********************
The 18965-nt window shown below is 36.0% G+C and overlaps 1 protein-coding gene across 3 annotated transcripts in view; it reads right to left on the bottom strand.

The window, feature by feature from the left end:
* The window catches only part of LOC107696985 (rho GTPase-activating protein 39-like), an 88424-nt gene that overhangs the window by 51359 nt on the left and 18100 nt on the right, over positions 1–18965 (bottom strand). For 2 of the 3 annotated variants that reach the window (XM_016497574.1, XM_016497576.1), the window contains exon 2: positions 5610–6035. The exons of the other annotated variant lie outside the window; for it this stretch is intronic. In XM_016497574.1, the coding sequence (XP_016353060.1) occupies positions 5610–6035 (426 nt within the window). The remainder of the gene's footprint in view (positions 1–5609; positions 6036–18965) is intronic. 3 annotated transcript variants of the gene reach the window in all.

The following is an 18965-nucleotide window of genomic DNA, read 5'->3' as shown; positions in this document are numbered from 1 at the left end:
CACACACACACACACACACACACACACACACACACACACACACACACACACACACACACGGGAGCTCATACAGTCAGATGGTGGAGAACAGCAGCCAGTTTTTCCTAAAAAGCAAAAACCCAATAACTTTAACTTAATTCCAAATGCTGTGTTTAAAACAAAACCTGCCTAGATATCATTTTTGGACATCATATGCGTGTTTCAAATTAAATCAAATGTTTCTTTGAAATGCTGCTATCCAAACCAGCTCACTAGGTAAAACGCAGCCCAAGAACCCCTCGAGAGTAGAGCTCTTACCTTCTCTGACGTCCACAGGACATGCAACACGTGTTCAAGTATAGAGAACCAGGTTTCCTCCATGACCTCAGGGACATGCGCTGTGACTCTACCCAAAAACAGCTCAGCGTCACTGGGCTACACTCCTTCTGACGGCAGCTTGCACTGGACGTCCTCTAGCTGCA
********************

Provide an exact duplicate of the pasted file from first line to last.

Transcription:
The 18965-nt window shown below is 36.0% G+C and overlaps 1 protein-coding gene across 3 annotated transcripts in view; it reads right to left on the bottom strand.

The window, feature by feature from the left end:
* The window catches only part of LOC107696985 (rho GTPase-activating protein 39-like), an 88424-nt gene that overhangs the window by 51359 nt on the left and 18100 nt on the right, over positions 1–18965 (bottom strand). For 2 of the 3 annotated variants that reach the window (XM_016497574.1, XM_016497576.1), the window contains exon 2: positions 5610–6035. The exons of the other annotated variant lie outside the window; for it this stretch is intronic. In XM_016497574.1, the coding sequence (XP_016353060.1) occupies positions 5610–6035 (426 nt within the window). The remainder of the gene's footprint in view (positions 1–5609; positions 6036–18965) is intronic. 3 annotated transcript variants of the gene reach the window in all.

The following is an 18965-nucleotide window of genomic DNA, read 5'->3' as shown; positions in this document are numbered from 1 at the left end:
CACACACACACACACACACACACACACACACACACACACACACACACACACACACACACGGGAGCTCATACAGTCAGATGGTGGAGAACAGCAGCCAGTTTTTCCTAAAAAGCAAAAACCCAATAACTTTAACTTAATTCCAAATGCTGTGTTTAAAACAAAACCTGCCTAGATATCATTTTTGGACATCATATGCGTGTTTCAAATTAAATCAAATGTTTCTTTGAAATGCTGCTATCCAAACCAGCTCACTAGGTAAAACGCAGCCCAAGAACCCCTCGAGAGTAGAGCTCTTACCTTCTCTGACGTCCACAGGACATGCAACACGTGTTCAAGTATAGAGAACCAGGTTTCCTCCATGACCTCAGGGACATGCGCTGTGACTCTACCCAAAAACAGCTCAGCGTCACTGGGCTACACTCCTTCTGACGGCAGCTTGCACTGGACGTCCTCTAGCTGCA